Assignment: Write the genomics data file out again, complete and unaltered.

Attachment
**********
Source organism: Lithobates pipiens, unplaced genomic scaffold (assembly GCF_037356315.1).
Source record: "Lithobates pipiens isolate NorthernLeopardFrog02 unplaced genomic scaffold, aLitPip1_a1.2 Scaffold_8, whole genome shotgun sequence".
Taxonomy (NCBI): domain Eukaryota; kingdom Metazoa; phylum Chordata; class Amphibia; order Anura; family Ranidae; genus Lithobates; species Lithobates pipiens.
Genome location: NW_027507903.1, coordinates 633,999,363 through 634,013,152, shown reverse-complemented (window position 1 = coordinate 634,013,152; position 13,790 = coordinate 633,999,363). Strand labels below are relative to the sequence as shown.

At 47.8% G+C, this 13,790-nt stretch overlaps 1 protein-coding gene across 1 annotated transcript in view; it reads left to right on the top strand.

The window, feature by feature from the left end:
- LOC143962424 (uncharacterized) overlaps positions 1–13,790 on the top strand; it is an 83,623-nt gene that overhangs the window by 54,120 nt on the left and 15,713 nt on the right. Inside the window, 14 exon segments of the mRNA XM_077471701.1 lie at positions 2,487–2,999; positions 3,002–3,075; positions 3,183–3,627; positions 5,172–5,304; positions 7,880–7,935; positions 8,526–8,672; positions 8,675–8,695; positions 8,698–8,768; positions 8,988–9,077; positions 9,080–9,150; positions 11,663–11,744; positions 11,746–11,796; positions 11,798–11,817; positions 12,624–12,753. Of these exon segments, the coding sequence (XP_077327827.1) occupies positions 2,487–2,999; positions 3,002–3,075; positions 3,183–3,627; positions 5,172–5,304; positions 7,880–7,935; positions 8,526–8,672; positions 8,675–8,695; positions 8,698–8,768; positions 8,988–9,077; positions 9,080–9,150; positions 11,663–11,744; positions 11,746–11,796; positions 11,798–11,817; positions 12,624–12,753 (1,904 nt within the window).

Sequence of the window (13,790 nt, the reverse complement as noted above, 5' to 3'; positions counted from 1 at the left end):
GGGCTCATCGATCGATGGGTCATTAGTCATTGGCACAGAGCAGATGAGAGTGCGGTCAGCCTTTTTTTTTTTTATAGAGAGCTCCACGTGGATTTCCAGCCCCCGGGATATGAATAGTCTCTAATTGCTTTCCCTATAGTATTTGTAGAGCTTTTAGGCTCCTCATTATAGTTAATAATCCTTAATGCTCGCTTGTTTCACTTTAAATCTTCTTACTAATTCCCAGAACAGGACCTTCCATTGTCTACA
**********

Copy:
Source organism: Lithobates pipiens, unplaced genomic scaffold (assembly GCF_037356315.1).
Source record: "Lithobates pipiens isolate NorthernLeopardFrog02 unplaced genomic scaffold, aLitPip1_a1.2 Scaffold_8, whole genome shotgun sequence".
Taxonomy (NCBI): domain Eukaryota; kingdom Metazoa; phylum Chordata; class Amphibia; order Anura; family Ranidae; genus Lithobates; species Lithobates pipiens.
Genome location: NW_027507903.1, coordinates 633,999,363 through 634,013,152, shown reverse-complemented (window position 1 = coordinate 634,013,152; position 13,790 = coordinate 633,999,363). Strand labels below are relative to the sequence as shown.

At 47.8% G+C, this 13,790-nt stretch overlaps 1 protein-coding gene across 1 annotated transcript in view; it reads left to right on the top strand.

The window, feature by feature from the left end:
- LOC143962424 (uncharacterized) overlaps positions 1–13,790 on the top strand; it is an 83,623-nt gene that overhangs the window by 54,120 nt on the left and 15,713 nt on the right. Inside the window, 14 exon segments of the mRNA XM_077471701.1 lie at positions 2,487–2,999; positions 3,002–3,075; positions 3,183–3,627; positions 5,172–5,304; positions 7,880–7,935; positions 8,526–8,672; positions 8,675–8,695; positions 8,698–8,768; positions 8,988–9,077; positions 9,080–9,150; positions 11,663–11,744; positions 11,746–11,796; positions 11,798–11,817; positions 12,624–12,753. Of these exon segments, the coding sequence (XP_077327827.1) occupies positions 2,487–2,999; positions 3,002–3,075; positions 3,183–3,627; positions 5,172–5,304; positions 7,880–7,935; positions 8,526–8,672; positions 8,675–8,695; positions 8,698–8,768; positions 8,988–9,077; positions 9,080–9,150; positions 11,663–11,744; positions 11,746–11,796; positions 11,798–11,817; positions 12,624–12,753 (1,904 nt within the window).

Sequence of the window (13,790 nt, the reverse complement as noted above, 5' to 3'; positions counted from 1 at the left end):
GGGCTCATCGATCGATGGGTCATTAGTCATTGGCACAGAGCAGATGAGAGTGCGGTCAGCCTTTTTTTTTTTTATAGAGAGCTCCACGTGGATTTCCAGCCCCCGGGATATGAATAGTCTCTAATTGCTTTCCCTATAGTATTTGTAGAGCTTTTAGGCTCCTCATTATAGTTAATAATCCTTAATGCTCGCTTGTTTCACTTTAAATCTTCTTACTAATTCCCAGAACAGGACCTTCCATTGTCTACA